IT Systems & E-Learning #1: Decision support systems for business processes
IT Systems & E-Learning #2: Obtain Information
IT Systems & E-Learning #3: Analyse Information
IT Systems & E-Learning #4: Make Decisions
IT Systems & E-Learning #5: Enterprise Information Systems

Statistical Analysis

Usually, we want to evaluate large datasets to obtain information for decision-making, so that our decisions are well-founded. However, large datasets cannot be evaluated by simply reading through the data. Therefore, we want to utilise statistical methods to analyse data and find patterns. Some statistical methods that can be used are listed below.

  • Time-Series Analysis: Compare data at different points in time to identify a trend.
  • Correlation Analysis: Compare data points for two variables to find a relation between the variables.
  • Dynamic Programming: Solve a decision problem by splitting it into smaller sub-problems and solving these first to obtain a solution for the entire decision.
  • Frequency Distribution: Calculate how often a certain value or value range is represented in the dataset.
  • Sensitivity Analysis: Analyse to what extent uncertainty in the source data affects the analysis outcome.
  • Descriptive Statistical Analysis: Includes computation of the average, mode, median, minimum, maximum, sum, count, range, standard deviation.

In addition to statistical analysis, we can use queries to the database to filter information to our needs if the data is managed by a DBMS. We have to think of a database as a “black box”, because we usually do not know how the data in a database looks like. Therefore, it is important that any query is specified in detail and relevant to the information required for decision-making. For example, a query can be “Return a count of all unique products with a price higher than $220 of which at least 1 unit was sold in the month of November 2015 from Store Southport2”.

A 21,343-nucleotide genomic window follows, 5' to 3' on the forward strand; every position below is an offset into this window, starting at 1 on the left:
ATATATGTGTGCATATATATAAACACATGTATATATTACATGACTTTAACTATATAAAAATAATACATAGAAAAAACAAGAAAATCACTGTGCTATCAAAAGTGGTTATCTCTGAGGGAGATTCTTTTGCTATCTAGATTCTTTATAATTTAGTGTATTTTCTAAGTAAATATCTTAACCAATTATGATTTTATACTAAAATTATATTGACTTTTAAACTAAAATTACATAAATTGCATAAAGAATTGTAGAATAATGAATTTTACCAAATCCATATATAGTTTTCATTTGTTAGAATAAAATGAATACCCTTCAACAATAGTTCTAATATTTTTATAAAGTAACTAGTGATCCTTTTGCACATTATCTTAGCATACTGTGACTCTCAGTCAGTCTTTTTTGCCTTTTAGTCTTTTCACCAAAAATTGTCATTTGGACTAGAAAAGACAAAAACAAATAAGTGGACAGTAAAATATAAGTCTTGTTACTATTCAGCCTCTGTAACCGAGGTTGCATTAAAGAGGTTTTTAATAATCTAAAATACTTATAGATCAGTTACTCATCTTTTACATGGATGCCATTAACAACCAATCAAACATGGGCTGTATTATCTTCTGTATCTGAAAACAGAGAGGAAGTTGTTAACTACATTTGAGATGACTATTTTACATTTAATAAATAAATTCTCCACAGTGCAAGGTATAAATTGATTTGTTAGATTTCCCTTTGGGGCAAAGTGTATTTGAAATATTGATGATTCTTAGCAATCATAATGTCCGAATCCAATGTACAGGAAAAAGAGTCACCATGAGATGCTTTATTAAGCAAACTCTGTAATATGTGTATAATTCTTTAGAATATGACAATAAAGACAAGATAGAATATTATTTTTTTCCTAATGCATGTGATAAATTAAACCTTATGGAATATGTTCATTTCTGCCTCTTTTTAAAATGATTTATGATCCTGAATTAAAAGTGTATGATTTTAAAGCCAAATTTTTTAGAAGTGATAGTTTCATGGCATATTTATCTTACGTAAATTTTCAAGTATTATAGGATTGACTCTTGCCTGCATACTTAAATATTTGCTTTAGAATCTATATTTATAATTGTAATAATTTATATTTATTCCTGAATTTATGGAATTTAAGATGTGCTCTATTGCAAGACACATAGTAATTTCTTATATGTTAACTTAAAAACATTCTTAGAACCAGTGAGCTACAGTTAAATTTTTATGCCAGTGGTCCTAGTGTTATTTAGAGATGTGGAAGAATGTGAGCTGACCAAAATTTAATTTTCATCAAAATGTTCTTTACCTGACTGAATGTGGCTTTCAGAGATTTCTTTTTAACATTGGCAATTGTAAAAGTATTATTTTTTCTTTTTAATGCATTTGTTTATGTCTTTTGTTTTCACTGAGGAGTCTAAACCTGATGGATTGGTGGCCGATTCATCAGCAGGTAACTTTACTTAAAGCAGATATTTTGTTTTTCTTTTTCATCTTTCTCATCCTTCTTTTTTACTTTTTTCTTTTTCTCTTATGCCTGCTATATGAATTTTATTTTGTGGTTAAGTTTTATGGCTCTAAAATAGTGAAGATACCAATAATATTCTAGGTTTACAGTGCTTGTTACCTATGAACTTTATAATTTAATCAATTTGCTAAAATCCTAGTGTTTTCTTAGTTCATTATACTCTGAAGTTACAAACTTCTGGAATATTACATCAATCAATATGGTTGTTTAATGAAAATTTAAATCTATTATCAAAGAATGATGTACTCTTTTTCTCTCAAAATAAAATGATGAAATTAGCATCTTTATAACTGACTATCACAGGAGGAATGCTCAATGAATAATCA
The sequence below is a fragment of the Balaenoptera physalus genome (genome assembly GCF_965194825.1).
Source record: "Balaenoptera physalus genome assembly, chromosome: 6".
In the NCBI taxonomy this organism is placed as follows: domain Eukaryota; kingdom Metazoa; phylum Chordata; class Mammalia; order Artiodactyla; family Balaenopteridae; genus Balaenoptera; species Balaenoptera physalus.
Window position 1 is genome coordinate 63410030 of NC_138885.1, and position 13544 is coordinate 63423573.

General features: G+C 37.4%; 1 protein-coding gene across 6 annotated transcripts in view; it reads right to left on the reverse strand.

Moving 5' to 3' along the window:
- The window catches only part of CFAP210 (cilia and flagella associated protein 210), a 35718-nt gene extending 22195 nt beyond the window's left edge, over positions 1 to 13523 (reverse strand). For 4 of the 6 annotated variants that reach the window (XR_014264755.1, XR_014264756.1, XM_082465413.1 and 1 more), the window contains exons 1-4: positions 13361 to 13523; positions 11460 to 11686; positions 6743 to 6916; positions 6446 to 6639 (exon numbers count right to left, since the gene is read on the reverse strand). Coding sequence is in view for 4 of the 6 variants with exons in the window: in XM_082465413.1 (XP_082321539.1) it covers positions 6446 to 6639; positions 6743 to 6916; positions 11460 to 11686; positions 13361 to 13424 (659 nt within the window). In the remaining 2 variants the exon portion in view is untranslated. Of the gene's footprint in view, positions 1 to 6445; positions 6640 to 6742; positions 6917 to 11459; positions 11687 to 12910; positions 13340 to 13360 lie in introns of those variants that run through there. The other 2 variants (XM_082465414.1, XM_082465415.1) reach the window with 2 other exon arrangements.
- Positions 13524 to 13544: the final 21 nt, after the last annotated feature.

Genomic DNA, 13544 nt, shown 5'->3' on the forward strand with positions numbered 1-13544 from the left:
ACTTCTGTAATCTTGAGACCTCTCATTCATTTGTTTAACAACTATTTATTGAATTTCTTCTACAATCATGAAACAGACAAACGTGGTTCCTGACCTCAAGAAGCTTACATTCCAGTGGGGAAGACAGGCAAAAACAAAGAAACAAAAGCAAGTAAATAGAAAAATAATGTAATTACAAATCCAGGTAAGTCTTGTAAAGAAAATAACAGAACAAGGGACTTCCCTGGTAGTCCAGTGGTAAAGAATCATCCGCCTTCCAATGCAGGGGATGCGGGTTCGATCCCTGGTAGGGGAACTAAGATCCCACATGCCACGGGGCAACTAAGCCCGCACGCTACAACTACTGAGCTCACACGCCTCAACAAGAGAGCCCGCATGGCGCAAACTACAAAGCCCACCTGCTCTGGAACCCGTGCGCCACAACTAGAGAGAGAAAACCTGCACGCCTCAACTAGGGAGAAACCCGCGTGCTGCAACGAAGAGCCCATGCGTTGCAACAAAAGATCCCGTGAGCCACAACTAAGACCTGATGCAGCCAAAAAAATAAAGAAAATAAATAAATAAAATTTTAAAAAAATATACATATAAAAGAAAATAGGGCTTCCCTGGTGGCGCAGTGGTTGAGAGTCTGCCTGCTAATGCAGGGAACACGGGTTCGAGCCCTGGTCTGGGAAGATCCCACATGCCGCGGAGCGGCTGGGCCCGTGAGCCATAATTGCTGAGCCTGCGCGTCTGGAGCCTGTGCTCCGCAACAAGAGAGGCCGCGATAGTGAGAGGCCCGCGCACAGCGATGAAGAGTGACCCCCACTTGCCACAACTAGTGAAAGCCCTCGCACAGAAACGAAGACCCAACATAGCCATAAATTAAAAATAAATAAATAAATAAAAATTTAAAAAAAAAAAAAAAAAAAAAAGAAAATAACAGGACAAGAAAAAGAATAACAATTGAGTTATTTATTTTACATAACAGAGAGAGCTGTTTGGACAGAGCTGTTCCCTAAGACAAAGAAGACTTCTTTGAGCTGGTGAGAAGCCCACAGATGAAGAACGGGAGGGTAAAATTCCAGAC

SWOT Analysis

Besides using data and statistical analysis tools or database queries to support a decision, we can perform a high-level analysis of the factors that influence the decision. A prominent tool to carry out such an analysis is the strengths, weaknesses, opportunities, and threats (SWOT) analysis. In the analysis, internal (strengths and weaknesses) and external factors (opportunities and threats) relevant to a decision are evaluated. Strengths are properties of a company that are beneficial to achieve the goal of the decision. Weaknesses are properties of a company that hinder achievement of the goal of the decision. Opportunities are properties of a company’s environment that are beneficial to achieve the goal of the decision. Threats are properties of a company’s environment that hinder achievement of the goal of the decision.

SWOT Table

Decision Models

A model is an abstract representation of a system or an object that exists in the real world or is conceptualised. For example, mathematical models can describe relationships between input and output variables, and a miniature model can describe a real life architectural building. Here, we are interested in decision models, which are models that rely on input data to describe relationships between the data and ultimately provide a basis to make decisions. Most decision models rely on three types of input data:

  1. Constants, such as fixed costs, maximum production capacities, legal working hours, building space.
  2. Uncontrolled variables, which are variables that cannot be influenced by the decision maker, such as customer numbers, legislation, interest rates, harvest outcomes.
  3. Controllable variables, which are variables that can be influenced by the decision maker, such as product prices, production levels, stock levels.
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